note = "We would like to thank The Leverhulme Trust (project PLATO, RPG-2014-016) and the European Research Council (ERC, project GA 335910 VeWa) for funding. We also thank three anonymous reviewers for their invaluable comments that improved the manuscript substantially. Data in this study can be accessed upon request to the authors.",
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TY - JOUR

T1 - Testing the maximum entropy production approach for estimating evapotranspiration from closed canopy shrubland in a low-energy humid environment

AU - Wang, Hailong

AU - Tetzlaff, Doerthe

AU - Soulsby, Chris

N1 - We would like to thank The Leverhulme Trust (project PLATO, RPG-2014-016) and the European Research Council (ERC, project GA 335910 VeWa) for funding. We also thank three anonymous reviewers for their invaluable comments that improved the manuscript substantially. Data in this study can be accessed upon request to the authors.

PY - 2017/12/15

Y1 - 2017/12/15

N2 - Quantifying and partitioning evapotranspiration (ET) into evaporation (E) and transpiration (T) is challenging but important for interpreting vegetation effects on the water balance. We applied a model based on the theory of maximum entropy production (MEP) to estimate ET for shrubs for the first time in a low-energy humid headwater catchment in the Scottish Highlands. In total, 53% of rainfall over the growing season was returned to the atmosphere through ET (59±2% as transpiration), with 22% of rainfall ascribed to interception loss and understory ET. The remainder of rainfall percolated below the rooting zone. The MEP model showed good capability for total ET estimation, in addition to providing a first approximation for distinguishing E and T in such ecosystems. This study shows that this simple and low-cost approach has potential for local to regional ET estimation with availability of high-resolution hydroclimatic data. Limitations of the approach are also discussed.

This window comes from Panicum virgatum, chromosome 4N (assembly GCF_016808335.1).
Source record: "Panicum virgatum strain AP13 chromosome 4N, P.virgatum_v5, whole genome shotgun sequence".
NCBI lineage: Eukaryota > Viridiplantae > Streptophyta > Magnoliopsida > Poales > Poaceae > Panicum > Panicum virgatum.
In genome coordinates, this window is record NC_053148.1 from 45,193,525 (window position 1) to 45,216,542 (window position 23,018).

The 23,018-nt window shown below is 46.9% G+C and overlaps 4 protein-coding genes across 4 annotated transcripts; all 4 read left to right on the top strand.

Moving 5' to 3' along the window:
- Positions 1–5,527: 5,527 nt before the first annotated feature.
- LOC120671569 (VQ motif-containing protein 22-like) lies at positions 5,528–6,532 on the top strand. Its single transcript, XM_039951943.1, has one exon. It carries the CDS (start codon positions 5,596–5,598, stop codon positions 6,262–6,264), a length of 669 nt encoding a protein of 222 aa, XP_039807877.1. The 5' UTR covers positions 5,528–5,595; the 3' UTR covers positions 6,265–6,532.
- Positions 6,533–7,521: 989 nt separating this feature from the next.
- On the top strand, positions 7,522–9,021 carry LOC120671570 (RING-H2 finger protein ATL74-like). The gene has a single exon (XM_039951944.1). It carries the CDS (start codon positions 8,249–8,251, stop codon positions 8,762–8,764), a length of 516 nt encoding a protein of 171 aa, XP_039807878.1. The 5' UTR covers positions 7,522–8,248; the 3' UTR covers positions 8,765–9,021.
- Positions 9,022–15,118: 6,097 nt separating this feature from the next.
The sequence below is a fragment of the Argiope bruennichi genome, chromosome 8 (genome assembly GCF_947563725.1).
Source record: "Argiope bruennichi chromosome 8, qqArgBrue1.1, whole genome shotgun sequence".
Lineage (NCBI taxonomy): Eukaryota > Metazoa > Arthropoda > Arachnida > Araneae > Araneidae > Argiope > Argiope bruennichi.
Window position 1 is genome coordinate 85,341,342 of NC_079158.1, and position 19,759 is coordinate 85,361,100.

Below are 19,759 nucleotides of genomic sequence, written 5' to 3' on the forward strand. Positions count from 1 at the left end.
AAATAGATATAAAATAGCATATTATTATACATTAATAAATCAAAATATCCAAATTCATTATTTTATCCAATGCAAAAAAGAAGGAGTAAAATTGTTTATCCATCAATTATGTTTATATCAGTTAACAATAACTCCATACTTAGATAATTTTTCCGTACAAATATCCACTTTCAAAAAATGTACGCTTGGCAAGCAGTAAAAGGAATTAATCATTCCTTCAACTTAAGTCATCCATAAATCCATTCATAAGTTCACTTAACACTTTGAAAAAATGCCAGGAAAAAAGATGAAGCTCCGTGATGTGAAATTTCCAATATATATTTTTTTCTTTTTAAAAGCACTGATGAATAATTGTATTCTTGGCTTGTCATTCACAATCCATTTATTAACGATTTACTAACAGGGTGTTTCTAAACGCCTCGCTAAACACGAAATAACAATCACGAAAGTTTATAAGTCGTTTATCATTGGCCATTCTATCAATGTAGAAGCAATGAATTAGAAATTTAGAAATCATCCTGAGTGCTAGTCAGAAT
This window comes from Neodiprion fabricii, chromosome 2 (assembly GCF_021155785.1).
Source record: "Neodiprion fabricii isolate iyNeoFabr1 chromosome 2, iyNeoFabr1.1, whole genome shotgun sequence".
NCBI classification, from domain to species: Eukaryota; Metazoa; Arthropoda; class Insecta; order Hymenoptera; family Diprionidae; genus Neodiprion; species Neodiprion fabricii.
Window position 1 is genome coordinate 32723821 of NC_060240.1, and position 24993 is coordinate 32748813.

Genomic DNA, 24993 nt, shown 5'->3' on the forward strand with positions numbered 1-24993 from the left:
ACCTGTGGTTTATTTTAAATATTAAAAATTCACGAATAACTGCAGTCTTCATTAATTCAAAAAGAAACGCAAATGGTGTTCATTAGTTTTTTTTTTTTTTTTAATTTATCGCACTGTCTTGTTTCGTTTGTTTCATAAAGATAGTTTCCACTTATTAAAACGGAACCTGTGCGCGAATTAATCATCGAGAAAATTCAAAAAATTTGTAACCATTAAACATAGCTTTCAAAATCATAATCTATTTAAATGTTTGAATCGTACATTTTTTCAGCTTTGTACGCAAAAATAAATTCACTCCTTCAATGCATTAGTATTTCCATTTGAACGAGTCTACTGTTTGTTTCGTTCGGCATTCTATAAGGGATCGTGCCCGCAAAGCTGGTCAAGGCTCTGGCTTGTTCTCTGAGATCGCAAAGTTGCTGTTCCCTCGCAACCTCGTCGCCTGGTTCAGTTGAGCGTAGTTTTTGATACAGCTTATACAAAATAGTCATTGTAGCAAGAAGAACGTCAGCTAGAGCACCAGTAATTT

AB - Quantifying and partitioning evapotranspiration (ET) into evaporation (E) and transpiration (T) is challenging but important for interpreting vegetation effects on the water balance. We applied a model based on the theory of maximum entropy production (MEP) to estimate ET for shrubs for the first time in a low-energy humid headwater catchment in the Scottish Highlands. In total, 53% of rainfall over the growing season was returned to the atmosphere through ET (59±2% as transpiration), with 22% of rainfall ascribed to interception loss and understory ET. The remainder of rainfall percolated below the rooting zone. The MEP model showed good capability for total ET estimation, in addition to providing a first approximation for distinguishing E and T in such ecosystems. This study shows that this simple and low-cost approach has potential for local to regional ET estimation with availability of high-resolution hydroclimatic data. Limitations of the approach are also discussed.

KW - evapotranspiration

KW - water balance

KW - interception

KW - climate change

KW - northern uplands

KW - maximum entropy production

U2 - 10.1002/hyp.11363

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JO - Hydrological Processes

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SN - 0885-6087

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ER -